I received a consumer question from someone who had bought a white goods appliance and it had only lasted 4 years. It was an expensive hob, but this advice is relevant to any white goods appliance.
The customer had purchased a NEFF induction hob 4 years ago for £820. He now found that 2 rings had gone faulty. A Neff engineer said that the cost of repair would be £600+ which rendered the appliance beyond economic repair.
Does the customer have any rights?
In my opinion yes. They should have a case under the consumer rights act 2015. Paying £820 for a hob, which 4 years later is beyond economical repair just because 2 rings have gone is unacceptable. Not only should you not expect 2 rings on a quality product to have failed by now, but it’s outrageous that they want to charge around 80% of the purchase cost to repair it.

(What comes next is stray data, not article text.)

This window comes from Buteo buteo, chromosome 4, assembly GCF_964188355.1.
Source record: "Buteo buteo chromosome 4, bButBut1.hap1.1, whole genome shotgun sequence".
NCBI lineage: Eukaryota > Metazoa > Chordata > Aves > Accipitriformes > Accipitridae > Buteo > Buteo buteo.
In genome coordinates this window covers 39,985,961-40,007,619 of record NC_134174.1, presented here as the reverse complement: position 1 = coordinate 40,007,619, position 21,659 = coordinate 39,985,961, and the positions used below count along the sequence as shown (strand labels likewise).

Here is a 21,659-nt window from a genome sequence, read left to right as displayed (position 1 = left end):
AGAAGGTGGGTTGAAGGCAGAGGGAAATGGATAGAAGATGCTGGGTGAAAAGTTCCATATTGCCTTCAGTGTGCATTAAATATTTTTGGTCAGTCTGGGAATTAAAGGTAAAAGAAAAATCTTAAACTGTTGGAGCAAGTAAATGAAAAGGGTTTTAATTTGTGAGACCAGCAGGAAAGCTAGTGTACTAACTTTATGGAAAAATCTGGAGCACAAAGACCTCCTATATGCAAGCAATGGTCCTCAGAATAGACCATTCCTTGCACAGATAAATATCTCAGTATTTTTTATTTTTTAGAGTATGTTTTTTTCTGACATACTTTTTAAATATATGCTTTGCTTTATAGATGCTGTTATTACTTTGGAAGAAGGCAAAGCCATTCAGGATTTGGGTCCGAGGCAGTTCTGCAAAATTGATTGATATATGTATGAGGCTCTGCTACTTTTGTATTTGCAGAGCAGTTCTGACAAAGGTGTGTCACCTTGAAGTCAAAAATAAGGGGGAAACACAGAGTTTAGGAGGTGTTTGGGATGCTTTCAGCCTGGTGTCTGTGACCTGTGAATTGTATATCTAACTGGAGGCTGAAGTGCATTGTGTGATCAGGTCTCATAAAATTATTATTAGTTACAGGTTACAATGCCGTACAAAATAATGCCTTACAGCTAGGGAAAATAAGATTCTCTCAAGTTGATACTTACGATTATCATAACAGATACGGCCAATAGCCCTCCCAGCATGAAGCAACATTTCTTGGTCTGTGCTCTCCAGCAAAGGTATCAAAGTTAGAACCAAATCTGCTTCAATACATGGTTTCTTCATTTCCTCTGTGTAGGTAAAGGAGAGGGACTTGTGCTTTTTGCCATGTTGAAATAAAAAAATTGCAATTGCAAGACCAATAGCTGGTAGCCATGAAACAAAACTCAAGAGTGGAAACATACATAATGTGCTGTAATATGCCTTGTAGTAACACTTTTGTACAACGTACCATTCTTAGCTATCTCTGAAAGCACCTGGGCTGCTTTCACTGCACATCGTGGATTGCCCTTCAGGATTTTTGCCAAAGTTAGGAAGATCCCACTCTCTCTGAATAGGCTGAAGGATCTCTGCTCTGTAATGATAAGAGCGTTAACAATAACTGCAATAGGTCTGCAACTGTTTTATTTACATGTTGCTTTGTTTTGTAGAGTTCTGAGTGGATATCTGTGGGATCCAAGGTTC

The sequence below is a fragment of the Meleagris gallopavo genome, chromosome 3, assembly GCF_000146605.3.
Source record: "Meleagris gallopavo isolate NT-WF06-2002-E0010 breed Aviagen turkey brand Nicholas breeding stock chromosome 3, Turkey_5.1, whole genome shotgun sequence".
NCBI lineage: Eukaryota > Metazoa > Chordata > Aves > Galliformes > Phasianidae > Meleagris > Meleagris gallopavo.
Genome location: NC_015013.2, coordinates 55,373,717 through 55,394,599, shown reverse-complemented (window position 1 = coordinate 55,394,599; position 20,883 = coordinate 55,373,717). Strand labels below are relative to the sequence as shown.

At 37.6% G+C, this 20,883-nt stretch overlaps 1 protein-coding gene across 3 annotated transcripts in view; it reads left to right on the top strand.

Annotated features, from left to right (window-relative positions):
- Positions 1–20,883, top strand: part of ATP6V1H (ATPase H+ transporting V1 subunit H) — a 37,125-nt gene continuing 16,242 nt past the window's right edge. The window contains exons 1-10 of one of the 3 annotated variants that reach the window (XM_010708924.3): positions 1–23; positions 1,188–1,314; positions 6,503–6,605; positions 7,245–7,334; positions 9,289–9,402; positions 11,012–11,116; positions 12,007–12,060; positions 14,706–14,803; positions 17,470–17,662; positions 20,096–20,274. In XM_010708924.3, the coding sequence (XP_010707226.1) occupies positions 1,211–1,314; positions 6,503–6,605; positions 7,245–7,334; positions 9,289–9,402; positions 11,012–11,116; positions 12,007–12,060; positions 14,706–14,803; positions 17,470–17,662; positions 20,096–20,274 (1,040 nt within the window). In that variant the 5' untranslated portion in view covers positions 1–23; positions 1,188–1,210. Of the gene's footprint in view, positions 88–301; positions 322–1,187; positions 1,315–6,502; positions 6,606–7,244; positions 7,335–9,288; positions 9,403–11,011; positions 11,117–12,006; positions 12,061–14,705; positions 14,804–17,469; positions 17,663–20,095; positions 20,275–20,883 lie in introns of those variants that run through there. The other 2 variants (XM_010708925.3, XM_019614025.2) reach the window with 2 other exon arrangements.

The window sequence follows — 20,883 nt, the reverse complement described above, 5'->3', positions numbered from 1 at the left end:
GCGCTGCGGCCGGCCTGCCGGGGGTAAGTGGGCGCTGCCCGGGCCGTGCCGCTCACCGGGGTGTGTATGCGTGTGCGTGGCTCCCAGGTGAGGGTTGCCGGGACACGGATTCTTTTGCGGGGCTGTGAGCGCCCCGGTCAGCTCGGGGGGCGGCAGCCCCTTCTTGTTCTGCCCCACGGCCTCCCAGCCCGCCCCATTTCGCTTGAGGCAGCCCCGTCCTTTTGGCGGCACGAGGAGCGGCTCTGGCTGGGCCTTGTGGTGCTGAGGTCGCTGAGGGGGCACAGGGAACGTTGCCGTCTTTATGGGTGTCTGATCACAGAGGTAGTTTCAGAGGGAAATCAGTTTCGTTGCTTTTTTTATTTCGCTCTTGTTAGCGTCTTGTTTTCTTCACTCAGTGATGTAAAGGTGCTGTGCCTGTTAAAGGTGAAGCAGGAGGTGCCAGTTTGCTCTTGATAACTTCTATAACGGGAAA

It’s also very disappointing that they seem so content to write it off. I’ve had this argument on another article regarding some Miele repair costs. Any manufacturer who’s business model is selling high quality, superior, and very expensive products, should find it an anathema to see any one of their appliances scrapped at 4 years old.
Everyone within the company should find it equally unacceptable to have this happen to any of their customers, which undermines their entire business model. I told the customer that I think there is a strong case for arguing that the hob has not lasted a reasonable time.
However, unless Neff want to try and restore his confidence in their appliances by repairing it at a reasonable price he will need to take his case to the retailer where bought it from under the Consumer Rights Act 2015. And if necessary, threaten to take them to the small claims court.
Sadly though, in reality, the retailer is likely to dismiss any claims for compensation or replacement, at least at first. But at a cost of £820 you should expect a lot longer than 4 years, and I’d be very surprised if a small claims court judge felt any differently.
Bear in mind that a retailer does have the right to knock off a certain percentage to take account of how many years of use you have had from the appliance. This adds more complexity because you have to agree how long it should have been expected to last.